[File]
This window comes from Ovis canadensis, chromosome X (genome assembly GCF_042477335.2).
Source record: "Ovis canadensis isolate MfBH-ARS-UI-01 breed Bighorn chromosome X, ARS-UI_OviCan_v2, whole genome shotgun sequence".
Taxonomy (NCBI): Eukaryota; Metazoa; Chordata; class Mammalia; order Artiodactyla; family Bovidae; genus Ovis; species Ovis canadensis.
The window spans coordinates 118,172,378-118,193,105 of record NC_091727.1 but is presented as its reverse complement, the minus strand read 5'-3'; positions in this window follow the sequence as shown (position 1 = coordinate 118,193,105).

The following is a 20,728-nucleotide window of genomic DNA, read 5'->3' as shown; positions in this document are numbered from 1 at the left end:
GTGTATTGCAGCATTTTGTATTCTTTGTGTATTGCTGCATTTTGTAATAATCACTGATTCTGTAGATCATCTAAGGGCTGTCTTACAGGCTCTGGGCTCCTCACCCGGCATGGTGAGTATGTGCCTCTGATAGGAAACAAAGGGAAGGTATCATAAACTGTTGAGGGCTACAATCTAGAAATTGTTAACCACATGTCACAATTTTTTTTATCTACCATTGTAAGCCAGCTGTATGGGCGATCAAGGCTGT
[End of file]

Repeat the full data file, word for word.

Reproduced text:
This window comes from Ovis canadensis, chromosome X (genome assembly GCF_042477335.2).
Source record: "Ovis canadensis isolate MfBH-ARS-UI-01 breed Bighorn chromosome X, ARS-UI_OviCan_v2, whole genome shotgun sequence".
Taxonomy (NCBI): Eukaryota; Metazoa; Chordata; class Mammalia; order Artiodactyla; family Bovidae; genus Ovis; species Ovis canadensis.
The window spans coordinates 118,172,378-118,193,105 of record NC_091727.1 but is presented as its reverse complement, the minus strand read 5'-3'; positions in this window follow the sequence as shown (position 1 = coordinate 118,193,105).

The following is a 20,728-nucleotide window of genomic DNA, read 5'->3' as shown; positions in this document are numbered from 1 at the left end:
GTGTATTGCAGCATTTTGTATTCTTTGTGTATTGCTGCATTTTGTAATAATCACTGATTCTGTAGATCATCTAAGGGCTGTCTTACAGGCTCTGGGCTCCTCACCCGGCATGGTGAGTATGTGCCTCTGATAGGAAACAAAGGGAAGGTATCATAAACTGTTGAGGGCTACAATCTAGAAATTGTTAACCACATGTCACAATTTTTTTTATCTACCATTGTAAGCCAGCTGTATGGGCGATCAAGGCTGT